PITCH H&O Vietnam SCDI
PITCH H&O Vietnam SCDI
In Vietnam, the work on adolescent girls and young women started with a needs assessment of obstacles and barriers caused by (self)stigma, discrimination and legislation towards young women and adolescent girls who are highly exposed to HIV. This will inform the advocacy agenda for 2017 and 2018. A strong focus will be on empowering leadership among AGYW, strengthening their capacity to demand good quality services and advocate for change, and mobilizing the communities in favour or SRHR of AGYW.
Five provinces: Hanoi, Hai Phong, Thai Nguyen, Nghe An and Hochiminh City
The work on adolescent girls and young women contributes to the following ToC outcomes:
S1.1: Increased understanding about the needs of KPs and AGYW, and reduced stigma of key opinion makers towards them.
S1.2: Improved awareness on legislation and the right to equal opportunities for KPs and AGYW.
S2: Advocacy agenda set and evidence based: SRHR in education; commitment to social health insurance; voluntary drug treatment; reviewing the Healthcare
M1: Strong united voice within and among KPs and AGYW advocating for their rights and needs.
M3.1: Increased demand for health and legal services.
Adolescent Girls and Young Women
PITCH seeks to strengthen the capacities of local civil society organisations to advocate for sexual and reproductive health and rights, and uphold the human rights of key populations. Our work centres around key populations, adolescent girls and young women in nine countries in East, West and Southern Africa, South-East Asia, and Central Europe. These communities in many contexts carry the main HIV burden. At the same time, they are often neglected in the HIV response and face many barriers in accessing HIV and SRH services as well as human rights violations. PITCH addresses this urgent gap, and is reactive and responsive to local needs/urgencies that have been identified in its geographical foci.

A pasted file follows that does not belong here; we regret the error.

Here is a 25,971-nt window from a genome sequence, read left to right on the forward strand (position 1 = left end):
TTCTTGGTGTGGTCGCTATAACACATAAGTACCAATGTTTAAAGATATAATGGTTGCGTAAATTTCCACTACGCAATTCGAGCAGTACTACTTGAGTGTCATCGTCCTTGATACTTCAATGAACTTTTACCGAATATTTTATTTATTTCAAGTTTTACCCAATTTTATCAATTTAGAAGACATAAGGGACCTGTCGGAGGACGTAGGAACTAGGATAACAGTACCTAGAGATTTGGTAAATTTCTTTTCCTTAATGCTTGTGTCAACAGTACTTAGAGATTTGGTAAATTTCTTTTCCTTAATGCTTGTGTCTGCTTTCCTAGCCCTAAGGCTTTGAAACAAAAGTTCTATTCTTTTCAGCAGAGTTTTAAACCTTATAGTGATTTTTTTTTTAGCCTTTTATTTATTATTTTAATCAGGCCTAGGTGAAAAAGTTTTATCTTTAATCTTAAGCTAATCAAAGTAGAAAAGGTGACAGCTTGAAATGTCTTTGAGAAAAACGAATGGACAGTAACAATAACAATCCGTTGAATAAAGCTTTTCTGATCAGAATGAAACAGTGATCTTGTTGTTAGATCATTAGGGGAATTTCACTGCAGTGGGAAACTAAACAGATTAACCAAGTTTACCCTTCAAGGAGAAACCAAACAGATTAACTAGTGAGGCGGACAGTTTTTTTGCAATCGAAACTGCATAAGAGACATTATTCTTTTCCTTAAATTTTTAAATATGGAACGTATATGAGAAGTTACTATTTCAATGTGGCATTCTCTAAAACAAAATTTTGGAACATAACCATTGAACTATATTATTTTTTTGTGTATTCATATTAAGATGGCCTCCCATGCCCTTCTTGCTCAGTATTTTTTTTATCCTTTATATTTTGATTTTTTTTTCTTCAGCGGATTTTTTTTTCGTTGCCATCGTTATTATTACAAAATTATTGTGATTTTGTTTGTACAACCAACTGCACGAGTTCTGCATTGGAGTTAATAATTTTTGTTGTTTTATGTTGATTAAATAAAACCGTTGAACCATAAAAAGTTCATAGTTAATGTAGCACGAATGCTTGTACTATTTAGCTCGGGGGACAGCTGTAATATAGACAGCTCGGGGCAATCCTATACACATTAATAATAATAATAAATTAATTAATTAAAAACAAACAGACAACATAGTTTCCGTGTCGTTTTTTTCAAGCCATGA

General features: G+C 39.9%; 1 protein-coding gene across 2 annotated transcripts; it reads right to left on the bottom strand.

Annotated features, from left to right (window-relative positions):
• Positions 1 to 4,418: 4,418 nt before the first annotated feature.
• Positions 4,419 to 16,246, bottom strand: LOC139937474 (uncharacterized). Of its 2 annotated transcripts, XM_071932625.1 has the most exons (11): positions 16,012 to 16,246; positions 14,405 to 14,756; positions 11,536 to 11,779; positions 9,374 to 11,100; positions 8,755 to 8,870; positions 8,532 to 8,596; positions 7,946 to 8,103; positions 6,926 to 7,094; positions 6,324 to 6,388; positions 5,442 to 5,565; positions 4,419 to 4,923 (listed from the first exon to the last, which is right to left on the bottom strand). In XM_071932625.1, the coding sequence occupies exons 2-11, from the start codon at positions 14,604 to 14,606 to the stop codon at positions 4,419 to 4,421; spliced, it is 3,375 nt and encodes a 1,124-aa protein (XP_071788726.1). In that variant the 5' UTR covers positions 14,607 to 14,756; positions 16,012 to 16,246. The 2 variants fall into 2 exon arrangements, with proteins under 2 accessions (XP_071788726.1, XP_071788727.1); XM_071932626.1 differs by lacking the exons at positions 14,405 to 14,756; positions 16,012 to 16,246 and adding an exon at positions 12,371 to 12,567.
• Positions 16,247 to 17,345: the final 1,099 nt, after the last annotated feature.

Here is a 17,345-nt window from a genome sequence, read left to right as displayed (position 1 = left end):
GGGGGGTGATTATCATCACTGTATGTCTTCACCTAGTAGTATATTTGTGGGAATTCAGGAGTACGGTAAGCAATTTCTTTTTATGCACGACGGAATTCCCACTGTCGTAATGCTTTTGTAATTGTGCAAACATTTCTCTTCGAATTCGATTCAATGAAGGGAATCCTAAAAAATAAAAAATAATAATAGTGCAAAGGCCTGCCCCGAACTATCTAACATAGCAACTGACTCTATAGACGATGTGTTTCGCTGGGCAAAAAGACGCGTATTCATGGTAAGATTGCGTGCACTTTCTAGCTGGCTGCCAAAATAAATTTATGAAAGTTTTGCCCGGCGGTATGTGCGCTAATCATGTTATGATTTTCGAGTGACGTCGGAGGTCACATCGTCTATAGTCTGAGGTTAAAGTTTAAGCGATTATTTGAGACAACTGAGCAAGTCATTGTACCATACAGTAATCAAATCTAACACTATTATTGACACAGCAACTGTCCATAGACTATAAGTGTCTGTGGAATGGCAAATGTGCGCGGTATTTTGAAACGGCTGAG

In Vietnam, the total number of known people living with HIV is 227,154. The actual number of infections may be larger, since a significant number of at-risk and vulnerable people to HIV are not tested, but it is estimated that at least 80% of those infected know their status. The proportion of
female HIV cases among all cases reported has been steadily increasing from around 10% of infections in the early 1990s to 35% of all infections in 2015. Intimate partner transmission from high-risk men to their spouses or regular sexual partners contributes to approximately half of the newly reported HIV cases among women. Mother-to-child transmission accounted for 2.8% of newly diagnosed cases in 2015. The cumulative number of AIDS related deaths is over 86,700.